The expression ‘rules were made to be broken’ makes its case through Oslo-based designers Ali Gallefoss and Nebil Zaman, who – while each having their own individual practices – have recently come together to form a collaborative practice called NIFE, with the aim of exploring the potential that lies in collaboration. While the practice is still in its infancy, the designers are open to moving in any direction based on their common interests. “We’re both drawn to things we don’t know much about, and experiment through making. Perhaps this is [our] unifying factor,” the duo says. “From the beginning of this project, we been very careful not to define what NIFE is about, or [define a specific] vision [for it]. We want to let the project develop as we go along,” they explain. “We think in this way we can keep things fresh and open.”
Having both graduated from the Oslo National Academy of the Arts (although not at the same time), the duo came together after meeting at several group shows in Oslo. They now share a studio, where their shared interests in experimenting with materials and making are being explored. Hailing from diverse backgrounds, from fashion (Gallefoss) to woodworking (Zaman), the designers are interested in learning from each other and creating full experiences for clients and viewers.
Their first project together is the ‘Two Step, Tree Step’ chair made with prefabricated wood stair stringers, bought from a local hardware store, which are typically used to construct outdoor staircases for outdoor porches. As its name suggests, the chair is made with wooden two-step and three-step stair stringers that are joined together with screws and glue and later stained with textile colour and oil. Assembling the objects sparked excitement in both the designers, who are now setting out to put together an exhibition that will showcase a series of variations based on these materials.
Perhaps what also brings the two designers together is their knack for breaking the rules. Zaman came to Norway with his family as a refugee in 1992, fleeing the war in the Kurdish areas of northern Iraq, and has lived in Oslo ever since. “I’ve liked making things since I was a child,” he remembers. “While most of my friends were into sports, I used to draw and build small huts and other things in the forest.”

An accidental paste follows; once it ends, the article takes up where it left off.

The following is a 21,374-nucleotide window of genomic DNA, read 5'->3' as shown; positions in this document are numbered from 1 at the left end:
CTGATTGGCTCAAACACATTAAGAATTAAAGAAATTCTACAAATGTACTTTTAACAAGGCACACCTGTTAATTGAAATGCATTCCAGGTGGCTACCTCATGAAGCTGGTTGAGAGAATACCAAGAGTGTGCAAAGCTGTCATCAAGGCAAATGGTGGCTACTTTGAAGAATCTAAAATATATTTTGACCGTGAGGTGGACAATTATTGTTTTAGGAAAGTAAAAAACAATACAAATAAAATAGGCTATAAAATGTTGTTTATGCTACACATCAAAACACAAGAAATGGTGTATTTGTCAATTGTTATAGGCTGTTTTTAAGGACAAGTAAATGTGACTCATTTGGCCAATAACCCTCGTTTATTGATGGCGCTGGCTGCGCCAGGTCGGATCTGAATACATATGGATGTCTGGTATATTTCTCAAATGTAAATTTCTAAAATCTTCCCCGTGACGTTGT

Having first started out working with wood, it was working with plaster that gave Zaman the sense of freedom that he’d been seeking. “I started working with plaster while studying at the academy. Back then, I used to be a wood guy. You know, with my background in woodworking, I only cared about wood and worked primarily with traditional techniques in a very strict and precise way. Eventually, I got bored and started experimenting with other materials. When I first worked with plaster, I got totally immersed. It was so weird and different from what I was used to. And very liberating,” he shares.
Zaman’s interests vary between design, architecture and technology and the ways they relate to identity and visual culture. “We often think of furniture as only functional objects. But it’s also much more [than that]. Furniture relates to history, culture, taste and socio-economic status,” he reflects. Then there are the questions of materials and how different technological inventions make room for new ways of generating new aesthetics. “I think of technology as tools that can help us make things more efficient, economical or precise. I view a hammer, digital drawing software or even AI in the same way,” Zaman continues. “They are just tools that can be used in certain ways. I have used digital drawing and fabrication tools in many of my works, but I don’t use them as they are supposed to [be used]. Some of these tools are made to make things very precise, but I’m not interested in that. I use them in a ‘dumb’ way – intentionally. I think this approach can create more unexpected and interesting results. In the end, it’s not what the machines can do that excites me, but how they can be used, as any other tool.”
Gallefoss, on the other hand, grew up between Bergen and Oslo, where his mother – who is a healer and painter – served as his inspiration to carve his own path. “My mother always told me that I could become anything I wanted, and [didn’t put any] limitations on myself or my siblings. I believe [that] her attitude towards life made a solid base for me to break out of traditional Norwegian life,” he remembers.
“Natural materials like stone, wood and clay fascinate me,” he continues. “I am [always] trying to add new materials or try new shapes and combinations to see if I can create something new. I am terrified of becoming a one-sided artist that only has one card to play; being old and stuck in routine and comfort. I think the development and variety in my work reflects this feeling.” Gallefoss recently completed a residency at Numeroventi – a design residency in Florence – where he had a solo exhibition titled ‘Material Myths’, showcasing sand-casted aluminium furniture and sculptures, as well as extruded ceramic sculptures – all of which were made in Florence and nearby areas.
“I have put a lot of energy and time into creating my series of casted aluminium pieces, both before and after the Numeroventi residency. This is the first project where I have explored my experimentations further,” says Gallefoss. “The practical thing about always moving forward to new projects is that I am building a library of opportunity that I can always revisit and develop further.
“My passion is to break barriers for myself,” he continues. “Whether it is by designing furniture, working on spatial design, art or jewellery. I think it is important for the development of the different fields that one moves in-between them.”